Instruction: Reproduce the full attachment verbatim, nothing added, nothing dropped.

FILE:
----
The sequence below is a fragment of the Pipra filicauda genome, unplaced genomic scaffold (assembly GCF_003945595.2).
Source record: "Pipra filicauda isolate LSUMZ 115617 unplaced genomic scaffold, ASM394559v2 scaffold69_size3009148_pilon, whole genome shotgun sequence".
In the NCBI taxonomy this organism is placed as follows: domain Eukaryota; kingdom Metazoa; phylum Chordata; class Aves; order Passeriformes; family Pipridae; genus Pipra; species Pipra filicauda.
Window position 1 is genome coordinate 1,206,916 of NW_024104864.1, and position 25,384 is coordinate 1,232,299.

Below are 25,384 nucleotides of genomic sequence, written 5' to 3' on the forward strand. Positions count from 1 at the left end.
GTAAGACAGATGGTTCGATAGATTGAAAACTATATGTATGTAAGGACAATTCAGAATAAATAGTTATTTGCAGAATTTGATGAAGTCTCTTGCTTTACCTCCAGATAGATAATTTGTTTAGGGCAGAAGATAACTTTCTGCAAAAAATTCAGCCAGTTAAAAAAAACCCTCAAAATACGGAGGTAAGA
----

The sequence below is a fragment of the Pipra filicauda genome, unplaced genomic scaffold (assembly GCF_003945595.2).
Source record: "Pipra filicauda isolate LSUMZ 115617 unplaced genomic scaffold, ASM394559v2 scaffold69_size3009148_pilon, whole genome shotgun sequence".
In the NCBI taxonomy this organism is placed as follows: domain Eukaryota; kingdom Metazoa; phylum Chordata; class Aves; order Passeriformes; family Pipridae; genus Pipra; species Pipra filicauda.
Window position 1 is genome coordinate 1,206,916 of NW_024104864.1, and position 25,384 is coordinate 1,232,299.

Below are 25,384 nucleotides of genomic sequence, written 5' to 3' on the forward strand. Positions count from 1 at the left end.
GTAAGACAGATGGTTCGATAGATTGAAAACTATATGTATGTAAGGACAATTCAGAATAAATAGTTATTTGCAGAATTTGATGAAGTCTCTTGCTTTACCTCCAGATAGATAATTTGTTTAGGGCAGAAGATAACTTTCTGCAAAAAATTCAGCCAGTTAAAAAAAACCCTCAAAATACGGAGGTAAGA